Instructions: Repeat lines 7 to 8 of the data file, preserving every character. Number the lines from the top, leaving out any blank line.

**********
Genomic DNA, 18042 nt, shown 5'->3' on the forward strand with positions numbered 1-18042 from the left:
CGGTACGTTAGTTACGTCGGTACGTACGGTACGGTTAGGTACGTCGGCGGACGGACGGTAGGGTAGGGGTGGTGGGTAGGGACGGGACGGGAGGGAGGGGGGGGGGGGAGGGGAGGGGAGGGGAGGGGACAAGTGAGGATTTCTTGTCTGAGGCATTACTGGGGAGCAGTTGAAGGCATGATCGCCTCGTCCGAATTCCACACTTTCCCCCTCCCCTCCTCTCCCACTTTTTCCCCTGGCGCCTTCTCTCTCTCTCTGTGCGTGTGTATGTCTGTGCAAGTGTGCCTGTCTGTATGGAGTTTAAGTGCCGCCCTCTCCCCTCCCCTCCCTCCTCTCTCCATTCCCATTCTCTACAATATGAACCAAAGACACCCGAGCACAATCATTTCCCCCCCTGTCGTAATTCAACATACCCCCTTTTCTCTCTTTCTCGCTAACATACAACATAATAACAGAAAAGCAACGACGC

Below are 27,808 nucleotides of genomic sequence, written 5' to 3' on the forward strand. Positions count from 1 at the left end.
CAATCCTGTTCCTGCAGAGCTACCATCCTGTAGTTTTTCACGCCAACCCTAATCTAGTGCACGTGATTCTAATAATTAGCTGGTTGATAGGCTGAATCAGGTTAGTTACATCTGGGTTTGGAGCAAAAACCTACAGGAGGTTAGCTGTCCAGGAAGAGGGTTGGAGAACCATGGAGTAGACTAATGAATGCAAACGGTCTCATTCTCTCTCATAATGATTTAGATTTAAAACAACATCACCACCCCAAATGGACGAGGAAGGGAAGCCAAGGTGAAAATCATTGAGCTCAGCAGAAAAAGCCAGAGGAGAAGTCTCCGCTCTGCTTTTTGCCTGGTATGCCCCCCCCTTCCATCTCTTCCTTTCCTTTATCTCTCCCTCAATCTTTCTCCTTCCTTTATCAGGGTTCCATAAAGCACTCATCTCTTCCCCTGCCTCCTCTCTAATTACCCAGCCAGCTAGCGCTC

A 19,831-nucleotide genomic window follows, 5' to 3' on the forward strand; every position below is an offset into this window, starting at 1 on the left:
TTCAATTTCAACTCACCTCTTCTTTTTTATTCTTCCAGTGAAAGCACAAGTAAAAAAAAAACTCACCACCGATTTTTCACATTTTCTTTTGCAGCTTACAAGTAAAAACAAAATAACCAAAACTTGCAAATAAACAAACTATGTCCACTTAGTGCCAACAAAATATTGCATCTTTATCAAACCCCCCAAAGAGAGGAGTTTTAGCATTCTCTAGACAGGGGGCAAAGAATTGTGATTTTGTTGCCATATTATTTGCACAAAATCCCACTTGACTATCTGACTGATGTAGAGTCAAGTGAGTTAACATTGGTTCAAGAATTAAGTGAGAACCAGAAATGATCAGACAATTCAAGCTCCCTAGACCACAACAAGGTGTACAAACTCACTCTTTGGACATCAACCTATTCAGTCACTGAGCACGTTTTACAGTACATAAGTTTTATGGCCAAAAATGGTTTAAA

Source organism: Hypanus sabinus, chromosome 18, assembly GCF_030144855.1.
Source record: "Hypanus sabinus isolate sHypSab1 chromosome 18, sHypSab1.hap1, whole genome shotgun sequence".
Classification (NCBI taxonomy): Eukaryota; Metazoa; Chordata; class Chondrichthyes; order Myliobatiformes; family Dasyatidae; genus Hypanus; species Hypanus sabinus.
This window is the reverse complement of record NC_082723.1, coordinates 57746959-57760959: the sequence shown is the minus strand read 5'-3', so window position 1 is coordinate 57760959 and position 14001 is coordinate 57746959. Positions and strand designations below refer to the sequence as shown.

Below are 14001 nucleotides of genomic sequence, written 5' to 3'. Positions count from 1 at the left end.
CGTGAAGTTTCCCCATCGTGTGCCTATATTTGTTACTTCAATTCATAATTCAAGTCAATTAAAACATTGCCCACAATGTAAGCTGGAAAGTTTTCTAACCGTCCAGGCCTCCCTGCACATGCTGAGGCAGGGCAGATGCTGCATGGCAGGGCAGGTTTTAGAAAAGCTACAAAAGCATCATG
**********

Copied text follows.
Source organism: Hypanus sabinus, chromosome 18, assembly GCF_030144855.1.
Source record: "Hypanus sabinus isolate sHypSab1 chromosome 18, sHypSab1.hap1, whole genome shotgun sequence".